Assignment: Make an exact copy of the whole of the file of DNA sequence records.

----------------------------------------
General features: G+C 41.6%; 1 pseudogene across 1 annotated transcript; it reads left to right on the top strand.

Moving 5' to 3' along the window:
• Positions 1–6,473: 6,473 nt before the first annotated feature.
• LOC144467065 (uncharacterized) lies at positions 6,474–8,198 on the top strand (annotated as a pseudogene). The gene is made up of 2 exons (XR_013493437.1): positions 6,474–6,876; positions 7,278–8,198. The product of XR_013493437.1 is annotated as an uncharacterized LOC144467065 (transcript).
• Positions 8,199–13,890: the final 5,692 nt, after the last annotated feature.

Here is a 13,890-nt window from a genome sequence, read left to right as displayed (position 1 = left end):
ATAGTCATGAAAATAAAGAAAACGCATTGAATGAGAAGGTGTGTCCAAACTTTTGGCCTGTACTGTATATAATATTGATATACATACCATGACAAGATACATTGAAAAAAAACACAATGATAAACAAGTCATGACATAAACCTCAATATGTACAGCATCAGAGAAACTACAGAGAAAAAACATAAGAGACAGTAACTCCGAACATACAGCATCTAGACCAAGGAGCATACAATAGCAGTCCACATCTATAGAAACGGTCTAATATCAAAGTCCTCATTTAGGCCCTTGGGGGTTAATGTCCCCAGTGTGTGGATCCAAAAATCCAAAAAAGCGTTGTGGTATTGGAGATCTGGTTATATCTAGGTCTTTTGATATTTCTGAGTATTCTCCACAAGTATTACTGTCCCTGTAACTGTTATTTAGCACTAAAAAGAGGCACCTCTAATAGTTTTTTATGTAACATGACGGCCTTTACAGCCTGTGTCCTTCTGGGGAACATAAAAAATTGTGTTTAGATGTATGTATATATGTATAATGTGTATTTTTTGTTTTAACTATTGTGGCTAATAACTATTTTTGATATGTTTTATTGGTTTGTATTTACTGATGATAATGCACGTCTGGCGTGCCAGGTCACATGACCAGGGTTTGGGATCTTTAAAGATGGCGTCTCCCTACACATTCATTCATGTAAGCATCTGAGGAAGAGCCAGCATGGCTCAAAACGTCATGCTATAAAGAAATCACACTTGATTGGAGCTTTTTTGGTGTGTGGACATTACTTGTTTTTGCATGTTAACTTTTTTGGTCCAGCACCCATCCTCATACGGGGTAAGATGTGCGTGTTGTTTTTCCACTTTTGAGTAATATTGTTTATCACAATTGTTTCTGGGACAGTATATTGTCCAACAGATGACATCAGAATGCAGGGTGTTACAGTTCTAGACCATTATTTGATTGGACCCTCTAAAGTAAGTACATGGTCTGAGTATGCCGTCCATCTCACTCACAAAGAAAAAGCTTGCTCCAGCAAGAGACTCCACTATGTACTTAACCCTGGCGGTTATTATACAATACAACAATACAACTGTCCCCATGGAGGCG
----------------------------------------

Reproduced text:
General features: G+C 41.6%; 1 pseudogene across 1 annotated transcript; it reads left to right on the top strand.

Moving 5' to 3' along the window:
• Positions 1–6,473: 6,473 nt before the first annotated feature.
• LOC144467065 (uncharacterized) lies at positions 6,474–8,198 on the top strand (annotated as a pseudogene). The gene is made up of 2 exons (XR_013493437.1): positions 6,474–6,876; positions 7,278–8,198. The product of XR_013493437.1 is annotated as an uncharacterized LOC144467065 (transcript).
• Positions 8,199–13,890: the final 5,692 nt, after the last annotated feature.

Here is a 13,890-nt window from a genome sequence, read left to right as displayed (position 1 = left end):
ATAGTCATGAAAATAAAGAAAACGCATTGAATGAGAAGGTGTGTCCAAACTTTTGGCCTGTACTGTATATAATATTGATATACATACCATGACAAGATACATTGAAAAAAAACACAATGATAAACAAGTCATGACATAAACCTCAATATGTACAGCATCAGAGAAACTACAGAGAAAAAACATAAGAGACAGTAACTCCGAACATACAGCATCTAGACCAAGGAGCATACAATAGCAGTCCACATCTATAGAAACGGTCTAATATCAAAGTCCTCATTTAGGCCCTTGGGGGTTAATGTCCCCAGTGTGTGGATCCAAAAATCCAAAAAAGCGTTGTGGTATTGGAGATCTGGTTATATCTAGGTCTTTTGATATTTCTGAGTATTCTCCACAAGTATTACTGTCCCTGTAACTGTTATTTAGCACTAAAAAGAGGCACCTCTAATAGTTTTTTATGTAACATGACGGCCTTTACAGCCTGTGTCCTTCTGGGGAACATAAAAAATTGTGTTTAGATGTATGTATATATGTATAATGTGTATTTTTTGTTTTAACTATTGTGGCTAATAACTATTTTTGATATGTTTTATTGGTTTGTATTTACTGATGATAATGCACGTCTGGCGTGCCAGGTCACATGACCAGGGTTTGGGATCTTTAAAGATGGCGTCTCCCTACACATTCATTCATGTAAGCATCTGAGGAAGAGCCAGCATGGCTCAAAACGTCATGCTATAAAGAAATCACACTTGATTGGAGCTTTTTTGGTGTGTGGACATTACTTGTTTTTGCATGTTAACTTTTTTGGTCCAGCACCCATCCTCATACGGGGTAAGATGTGCGTGTTGTTTTTCCACTTTTGAGTAATATTGTTTATCACAATTGTTTCTGGGACAGTATATTGTCCAACAGATGACATCAGAATGCAGGGTGTTACAGTTCTAGACCATTATTTGATTGGACCCTCTAAAGTAAGTACATGGTCTGAGTATGCCGTCCATCTCACTCACAAAGAAAAAGCTTGCTCCAGCAAGAGACTCCACTATGTACTTAACCCTGGCGGTTATTATACAATACAACAATACAACTGTCCCCATGGAGGCG